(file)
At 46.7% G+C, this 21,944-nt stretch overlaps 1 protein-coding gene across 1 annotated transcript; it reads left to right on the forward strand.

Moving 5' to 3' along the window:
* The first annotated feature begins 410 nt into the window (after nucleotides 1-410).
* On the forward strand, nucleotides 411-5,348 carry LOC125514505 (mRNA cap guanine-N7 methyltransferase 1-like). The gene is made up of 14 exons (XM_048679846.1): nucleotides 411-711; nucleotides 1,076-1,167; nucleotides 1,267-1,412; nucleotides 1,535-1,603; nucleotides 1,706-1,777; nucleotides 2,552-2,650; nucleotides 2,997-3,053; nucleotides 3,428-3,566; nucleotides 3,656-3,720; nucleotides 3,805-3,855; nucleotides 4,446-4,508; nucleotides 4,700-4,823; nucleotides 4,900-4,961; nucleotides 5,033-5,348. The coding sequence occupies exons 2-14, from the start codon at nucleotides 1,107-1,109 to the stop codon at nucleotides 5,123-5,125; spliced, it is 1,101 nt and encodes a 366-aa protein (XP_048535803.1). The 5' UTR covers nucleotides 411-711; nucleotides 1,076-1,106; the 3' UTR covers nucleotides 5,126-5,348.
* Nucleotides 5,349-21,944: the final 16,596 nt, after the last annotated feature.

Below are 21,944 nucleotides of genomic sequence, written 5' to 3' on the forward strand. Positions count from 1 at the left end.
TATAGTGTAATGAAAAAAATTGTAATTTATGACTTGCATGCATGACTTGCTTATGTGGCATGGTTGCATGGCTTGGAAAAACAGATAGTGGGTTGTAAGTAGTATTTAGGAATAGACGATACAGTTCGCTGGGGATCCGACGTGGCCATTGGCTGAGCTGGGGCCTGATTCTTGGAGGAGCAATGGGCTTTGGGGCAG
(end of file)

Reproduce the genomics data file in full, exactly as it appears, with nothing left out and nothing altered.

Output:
At 46.7% G+C, this 21,944-nt stretch overlaps 1 protein-coding gene across 1 annotated transcript; it reads left to right on the forward strand.

Moving 5' to 3' along the window:
* The first annotated feature begins 410 nt into the window (after nucleotides 1-410).
* On the forward strand, nucleotides 411-5,348 carry LOC125514505 (mRNA cap guanine-N7 methyltransferase 1-like). The gene is made up of 14 exons (XM_048679846.1): nucleotides 411-711; nucleotides 1,076-1,167; nucleotides 1,267-1,412; nucleotides 1,535-1,603; nucleotides 1,706-1,777; nucleotides 2,552-2,650; nucleotides 2,997-3,053; nucleotides 3,428-3,566; nucleotides 3,656-3,720; nucleotides 3,805-3,855; nucleotides 4,446-4,508; nucleotides 4,700-4,823; nucleotides 4,900-4,961; nucleotides 5,033-5,348. The coding sequence occupies exons 2-14, from the start codon at nucleotides 1,107-1,109 to the stop codon at nucleotides 5,123-5,125; spliced, it is 1,101 nt and encodes a 366-aa protein (XP_048535803.1). The 5' UTR covers nucleotides 411-711; nucleotides 1,076-1,106; the 3' UTR covers nucleotides 5,126-5,348.
* Nucleotides 5,349-21,944: the final 16,596 nt, after the last annotated feature.

Below are 21,944 nucleotides of genomic sequence, written 5' to 3' on the forward strand. Positions count from 1 at the left end.
TATAGTGTAATGAAAAAAATTGTAATTTATGACTTGCATGCATGACTTGCTTATGTGGCATGGTTGCATGGCTTGGAAAAACAGATAGTGGGTTGTAAGTAGTATTTAGGAATAGACGATACAGTTCGCTGGGGATCCGACGTGGCCATTGGCTGAGCTGGGGCCTGATTCTTGGAGGAGCAATGGGCTTTGGGGCAG